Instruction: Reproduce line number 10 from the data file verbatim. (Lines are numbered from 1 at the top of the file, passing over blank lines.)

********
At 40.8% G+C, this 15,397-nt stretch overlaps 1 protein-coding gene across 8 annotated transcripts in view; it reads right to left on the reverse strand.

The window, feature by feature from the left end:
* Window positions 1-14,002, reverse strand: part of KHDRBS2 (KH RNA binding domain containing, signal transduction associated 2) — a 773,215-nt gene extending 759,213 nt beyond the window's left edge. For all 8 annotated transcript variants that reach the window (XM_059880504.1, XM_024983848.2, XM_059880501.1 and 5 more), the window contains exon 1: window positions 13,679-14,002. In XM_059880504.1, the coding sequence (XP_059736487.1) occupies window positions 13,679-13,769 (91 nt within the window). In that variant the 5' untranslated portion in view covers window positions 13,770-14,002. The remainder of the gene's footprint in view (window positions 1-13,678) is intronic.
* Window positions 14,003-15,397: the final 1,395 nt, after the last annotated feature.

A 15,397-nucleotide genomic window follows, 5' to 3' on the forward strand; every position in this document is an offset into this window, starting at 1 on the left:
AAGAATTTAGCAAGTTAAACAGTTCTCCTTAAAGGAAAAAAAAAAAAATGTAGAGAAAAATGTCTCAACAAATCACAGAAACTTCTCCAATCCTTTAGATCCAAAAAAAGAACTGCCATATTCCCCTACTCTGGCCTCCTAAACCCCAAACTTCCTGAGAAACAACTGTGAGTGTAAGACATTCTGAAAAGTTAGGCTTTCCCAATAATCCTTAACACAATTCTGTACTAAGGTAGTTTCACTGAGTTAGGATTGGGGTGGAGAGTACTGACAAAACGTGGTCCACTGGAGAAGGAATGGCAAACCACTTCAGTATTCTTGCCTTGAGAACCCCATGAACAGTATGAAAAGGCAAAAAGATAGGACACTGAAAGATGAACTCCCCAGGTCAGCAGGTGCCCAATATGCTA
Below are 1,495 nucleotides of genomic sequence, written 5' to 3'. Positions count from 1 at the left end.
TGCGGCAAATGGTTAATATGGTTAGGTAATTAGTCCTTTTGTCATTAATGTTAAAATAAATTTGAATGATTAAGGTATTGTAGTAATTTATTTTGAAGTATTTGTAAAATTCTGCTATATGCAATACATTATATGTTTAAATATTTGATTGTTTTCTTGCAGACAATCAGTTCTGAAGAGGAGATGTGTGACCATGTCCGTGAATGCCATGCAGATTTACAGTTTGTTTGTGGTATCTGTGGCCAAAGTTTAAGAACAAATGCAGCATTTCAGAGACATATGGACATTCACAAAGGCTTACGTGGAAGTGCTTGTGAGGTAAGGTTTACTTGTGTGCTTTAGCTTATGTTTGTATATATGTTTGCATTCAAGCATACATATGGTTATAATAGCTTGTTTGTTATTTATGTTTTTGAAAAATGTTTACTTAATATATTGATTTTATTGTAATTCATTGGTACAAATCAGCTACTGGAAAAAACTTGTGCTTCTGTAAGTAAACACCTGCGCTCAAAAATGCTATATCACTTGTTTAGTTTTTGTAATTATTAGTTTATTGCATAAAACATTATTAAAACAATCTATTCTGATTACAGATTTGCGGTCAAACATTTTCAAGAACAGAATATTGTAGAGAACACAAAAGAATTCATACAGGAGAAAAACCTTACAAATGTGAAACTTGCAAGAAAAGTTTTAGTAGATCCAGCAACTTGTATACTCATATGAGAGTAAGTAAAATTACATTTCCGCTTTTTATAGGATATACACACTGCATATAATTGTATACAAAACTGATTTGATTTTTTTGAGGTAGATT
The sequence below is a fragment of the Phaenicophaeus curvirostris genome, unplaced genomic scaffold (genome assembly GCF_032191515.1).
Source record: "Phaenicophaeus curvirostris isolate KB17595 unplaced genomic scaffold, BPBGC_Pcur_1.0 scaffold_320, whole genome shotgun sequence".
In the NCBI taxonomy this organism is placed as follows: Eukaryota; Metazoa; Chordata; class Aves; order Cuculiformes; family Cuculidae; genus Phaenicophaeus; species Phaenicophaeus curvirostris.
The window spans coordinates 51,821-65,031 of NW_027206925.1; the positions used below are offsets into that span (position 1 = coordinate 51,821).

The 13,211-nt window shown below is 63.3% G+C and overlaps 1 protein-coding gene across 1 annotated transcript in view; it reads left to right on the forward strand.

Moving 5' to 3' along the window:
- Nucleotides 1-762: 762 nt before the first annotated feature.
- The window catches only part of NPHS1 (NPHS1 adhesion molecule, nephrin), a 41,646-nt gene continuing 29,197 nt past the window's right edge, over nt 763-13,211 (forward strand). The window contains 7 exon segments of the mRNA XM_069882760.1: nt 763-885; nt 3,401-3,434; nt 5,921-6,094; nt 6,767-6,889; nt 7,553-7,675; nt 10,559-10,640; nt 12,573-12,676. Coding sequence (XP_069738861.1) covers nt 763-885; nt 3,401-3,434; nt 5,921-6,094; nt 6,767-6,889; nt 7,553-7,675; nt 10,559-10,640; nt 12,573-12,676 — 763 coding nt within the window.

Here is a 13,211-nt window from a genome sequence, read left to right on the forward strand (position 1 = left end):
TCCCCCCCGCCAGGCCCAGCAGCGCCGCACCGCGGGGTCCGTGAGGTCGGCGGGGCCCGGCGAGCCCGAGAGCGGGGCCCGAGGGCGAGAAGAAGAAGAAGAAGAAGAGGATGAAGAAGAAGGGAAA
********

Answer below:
Source record: "Phaenicophaeus curvirostris isolate KB17595 unplaced genomic scaffold, BPBGC_Pcur_1.0 scaffold_320, whole genome shotgun sequence".